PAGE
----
Logo gray

E-VAT system goes online in Hungary

The digitalisation of the Hungarian tax system has reached another important milestone: after lengthy preparatory work (and a few setbacks), the e-VAT system was launched on 1 January 2024, on a voluntary basis, for now.

The framework of an electronic VAT system (e-VAT, eÁFA in Hungarian) was introduced in Hungary back in 2021 with main objectives of the development to:

  • automate the processes related to the preparation and submission of VAT returns;
  • reduce the number of incorrect returns, thereby simplifying the control process and reducing the number of controls required;
  • reduce the VAT gap in Hungary (already under 5%).

The concept is basically a set of services based on data available at the tax authority to help taxpayers prepare VAT returns. Accordingly, for tax assessment periods starting on 1 January 2024 and thereafter, the VAT return obligation can be fulfilled in one of the following alternative ways:

(1)           the usual way, i.e.; by submitting the completed form in the so-called ÁNYK system;

(2)           via an e-VAT machine-to-machine (M2M) link;

(3)           by accepting the draft return prepared via the electronic interface provided by the tax authority (e-VAT web interface).

The system went live as of 1 January 2024 and might be applied first for the periods starting from that date, i.e. first e-VAT returns are expected by 20th February 2024. This implies that in this – for now, indefinite – test period the above alternatives will allow taxpayers to try out the e-VAT system in such a way that, in the event of errors or inaccuracies, they can still submit their returns in the old way, safely and securely. On the long run, however, once the ÁNYK system is phased out, e-VAT is expected to be the only viable option and thus became mandatory. It is no secret that the goal of the tax office is to utilize standardized data from the taxpayers for more and more automated, autonomous risk assessment and more targeted and thus more effective tax audits. The pre-defined data structure and a standard list of tax codes as required by the e-VAT scheme should fit in to this tendency, especially in the case of M2M data provision and potential cross-checks with the e-invoice data already available for the tax authority.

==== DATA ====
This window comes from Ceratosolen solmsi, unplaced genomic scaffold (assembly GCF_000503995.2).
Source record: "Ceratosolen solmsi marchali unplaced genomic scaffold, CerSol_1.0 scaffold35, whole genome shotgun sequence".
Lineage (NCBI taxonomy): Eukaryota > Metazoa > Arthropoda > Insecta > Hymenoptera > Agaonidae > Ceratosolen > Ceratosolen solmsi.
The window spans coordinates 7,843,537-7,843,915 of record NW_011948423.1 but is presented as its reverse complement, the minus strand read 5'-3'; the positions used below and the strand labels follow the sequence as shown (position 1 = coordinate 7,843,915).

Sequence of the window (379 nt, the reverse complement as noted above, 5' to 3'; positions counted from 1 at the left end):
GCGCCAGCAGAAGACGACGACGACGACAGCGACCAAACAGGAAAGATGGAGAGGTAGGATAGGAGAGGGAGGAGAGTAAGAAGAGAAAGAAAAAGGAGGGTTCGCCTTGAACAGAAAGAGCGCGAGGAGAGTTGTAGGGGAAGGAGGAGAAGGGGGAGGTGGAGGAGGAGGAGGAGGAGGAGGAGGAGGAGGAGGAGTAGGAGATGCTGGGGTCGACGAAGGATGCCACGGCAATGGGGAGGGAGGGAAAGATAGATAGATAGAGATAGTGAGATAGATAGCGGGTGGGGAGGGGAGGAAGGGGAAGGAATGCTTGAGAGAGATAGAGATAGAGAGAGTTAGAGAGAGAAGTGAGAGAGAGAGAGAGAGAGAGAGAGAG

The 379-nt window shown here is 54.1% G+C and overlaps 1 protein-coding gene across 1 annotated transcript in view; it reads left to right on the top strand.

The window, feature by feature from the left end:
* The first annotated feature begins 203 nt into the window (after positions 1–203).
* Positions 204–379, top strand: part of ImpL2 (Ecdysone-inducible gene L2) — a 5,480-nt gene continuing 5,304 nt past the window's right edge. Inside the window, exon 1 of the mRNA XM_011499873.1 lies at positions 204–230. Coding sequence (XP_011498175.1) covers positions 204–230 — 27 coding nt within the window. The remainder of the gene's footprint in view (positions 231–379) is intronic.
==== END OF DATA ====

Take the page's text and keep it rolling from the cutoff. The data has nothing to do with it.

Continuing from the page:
It is also clear that the tax authority is keen to see more and more taxpayers gradually shifting to e-VAT and to standardised processes offered by the new system. In order to facilitate the transition to the new system, there are several advantages that might be considered:

  • structured and detailed VAT analytics data (such as invoices received and issued, customs procedures data, etc.) can be retrieved from the tax authority database,
  • pre-filing (cross-)check results in a more extensive validation than previously, which may even highlight discrepancies sought by the NAV in its risk analysis,
  • a grace period of 15 days is provided: no self-audit surcharge is applicable and no audit can be initiated (for reliable taxpayers) within this timeframe.

It is worth considering at least trying the new scheme in the test period without risk: If a taxpayer files more than one return for the same period, the first return filed is the taxpayer's return, the other returns – e.g. submitted in the e-VAT system – are not considered and thus can be tested freely.